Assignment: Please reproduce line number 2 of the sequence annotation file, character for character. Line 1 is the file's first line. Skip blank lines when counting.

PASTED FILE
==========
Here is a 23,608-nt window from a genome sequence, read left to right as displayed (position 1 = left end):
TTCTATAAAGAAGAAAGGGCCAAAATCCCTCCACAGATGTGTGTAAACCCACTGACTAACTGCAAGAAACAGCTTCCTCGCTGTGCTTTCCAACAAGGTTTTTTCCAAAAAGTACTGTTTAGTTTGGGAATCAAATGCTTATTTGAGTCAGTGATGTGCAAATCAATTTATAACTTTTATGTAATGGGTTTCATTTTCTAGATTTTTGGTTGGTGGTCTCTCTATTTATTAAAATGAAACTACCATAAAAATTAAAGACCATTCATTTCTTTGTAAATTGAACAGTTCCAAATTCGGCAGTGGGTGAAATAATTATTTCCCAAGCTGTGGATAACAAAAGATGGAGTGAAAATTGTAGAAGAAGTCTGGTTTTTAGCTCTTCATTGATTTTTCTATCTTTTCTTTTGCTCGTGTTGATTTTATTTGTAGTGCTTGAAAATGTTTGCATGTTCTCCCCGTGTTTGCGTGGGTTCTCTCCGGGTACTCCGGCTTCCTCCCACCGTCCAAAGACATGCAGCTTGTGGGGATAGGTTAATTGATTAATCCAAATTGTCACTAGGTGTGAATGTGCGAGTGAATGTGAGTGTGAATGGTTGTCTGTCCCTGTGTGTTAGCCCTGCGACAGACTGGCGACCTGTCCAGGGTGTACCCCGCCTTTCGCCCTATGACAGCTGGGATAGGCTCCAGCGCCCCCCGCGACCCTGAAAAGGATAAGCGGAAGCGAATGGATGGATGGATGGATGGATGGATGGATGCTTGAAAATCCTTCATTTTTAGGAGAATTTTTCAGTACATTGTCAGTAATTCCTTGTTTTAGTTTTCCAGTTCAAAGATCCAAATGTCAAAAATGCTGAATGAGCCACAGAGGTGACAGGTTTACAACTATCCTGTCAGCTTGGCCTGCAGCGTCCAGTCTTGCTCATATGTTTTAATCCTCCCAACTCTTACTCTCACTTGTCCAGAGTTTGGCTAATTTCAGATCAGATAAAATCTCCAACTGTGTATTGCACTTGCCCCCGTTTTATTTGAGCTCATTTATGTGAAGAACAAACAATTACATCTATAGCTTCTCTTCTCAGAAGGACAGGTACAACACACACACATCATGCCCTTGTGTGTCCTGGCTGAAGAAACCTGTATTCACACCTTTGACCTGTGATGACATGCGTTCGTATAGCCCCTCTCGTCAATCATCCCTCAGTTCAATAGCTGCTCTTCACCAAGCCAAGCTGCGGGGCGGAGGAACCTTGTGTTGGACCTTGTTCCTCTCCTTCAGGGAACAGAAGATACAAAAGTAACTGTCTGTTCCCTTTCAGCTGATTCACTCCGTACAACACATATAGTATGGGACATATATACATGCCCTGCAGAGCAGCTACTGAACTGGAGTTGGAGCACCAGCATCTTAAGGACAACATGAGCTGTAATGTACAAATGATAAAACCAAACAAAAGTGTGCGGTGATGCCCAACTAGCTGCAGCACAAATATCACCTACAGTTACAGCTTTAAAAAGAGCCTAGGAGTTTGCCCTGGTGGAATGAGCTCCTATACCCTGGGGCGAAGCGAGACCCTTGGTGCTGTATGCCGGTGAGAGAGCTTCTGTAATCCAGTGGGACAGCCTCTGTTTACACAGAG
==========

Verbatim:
TTCTATAAAGAAGAAAGGGCCAAAATCCCTCCACAGATGTGTGTAAACCCACTGACTAACTGCAAGAAACAGCTTCCTCGCTGTGCTTTCCAACAAGGTTTTTTCCAAAAAGTACTGTTTAGTTTGGGAATCAAATGCTTATTTGAGTCAGTGATGTGCAAATCAATTTATAACTTTTATGTAATGGGTTTCATTTTCTAGATTTTTGGTTGGTGGTCTCTCTATTTATTAAAATGAAACTACCATAAAAATTAAAGACCATTCATTTCTTTGTAAATTGAACAGTTCCAAATTCGGCAGTGGGTGAAATAATTATTTCCCAAGCTGTGGATAACAAAAGATGGAGTGAAAATTGTAGAAGAAGTCTGGTTTTTAGCTCTTCATTGATTTTTCTATCTTTTCTTTTGCTCGTGTTGATTTTATTTGTAGTGCTTGAAAATGTTTGCATGTTCTCCCCGTGTTTGCGTGGGTTCTCTCCGGGTACTCCGGCTTCCTCCCACCGTCCAAAGACATGCAGCTTGTGGGGATAGGTTAATTGATTAATCCAAATTGTCACTAGGTGTGAATGTGCGAGTGAATGTGAGTGTGAATGGTTGTCTGTCCCTGTGTGTTAGCCCTGCGACAGACTGGCGACCTGTCCAGGGTGTACCCCGCCTTTCGCCCTATGACAGCTGGGATAGGCTCCAGCGCCCCCCGCGACCCTGAAAAGGATAAGCGGAAGCGAATGGATGGATGGATGGATGGATGGATGGATGCTTGAAAATCCTTCATTTTTAGGAGAATTTTTCAGTACATTGTCAGTAATTCCTTGTTTTAGTTTTCCAGTTCAAAGATCCAAATGTCAAAAATGCTGAATGAGCCACAGAGGTGACAGGTTTACAACTATCCTGTCAGCTTGGCCTGCAGCGTCCAGTCTTGCTCATATGTTTTAATCCTCCCAACTCTTACTCTCACTTGTCCAGAGTTTGGCTAATTTCAGATCAGATAAAATCTCCAACTGTGTATTGCACTTGCCCCCGTTTTATTTGAGCTCATTTATGTGAAGAACAAACAATTACATCTATAGCTTCTCTTCTCAGAAGGACAGGTACAACACACACACATCATGCCCTTGTGTGTCCTGGCTGAAGAAACCTGTATTCACACCTTTGACCTGTGATGACATGCGTTCGTATAGCCCCTCTCGTCAATCATCCCTCAGTTCAATAGCTGCTCTTCACCAAGCCAAGCTGCGGGGCGGAGGAACCTTGTGTTGGACCTTGTTCCTCTCCTTCAGGGAACAGAAGATACAAAAGTAACTGTCTGTTCCCTTTCAGCTGATTCACTCCGTACAACACATATAGTATGGGACATATATACATGCCCTGCAGAGCAGCTACTGAACTGGAGTTGGAGCACCAGCATCTTAAGGACAACATGAGCTGTAATGTACAAATGATAAAACCAAACAAAAGTGTGCGGTGATGCCCAACTAGCTGCAGCACAAATATCACCTACAGTTACAGCTTTAAAAAGAGCCTAGGAGTTTGCCCTGGTGGAATGAGCTCCTATACCCTGGGGCGAAGCGAGACCCTTGGTGCTGTATGCCGGTGAGAGAGCTTCTGTAATCCAGTGGGACAGCCTCTGTTTACACAGAG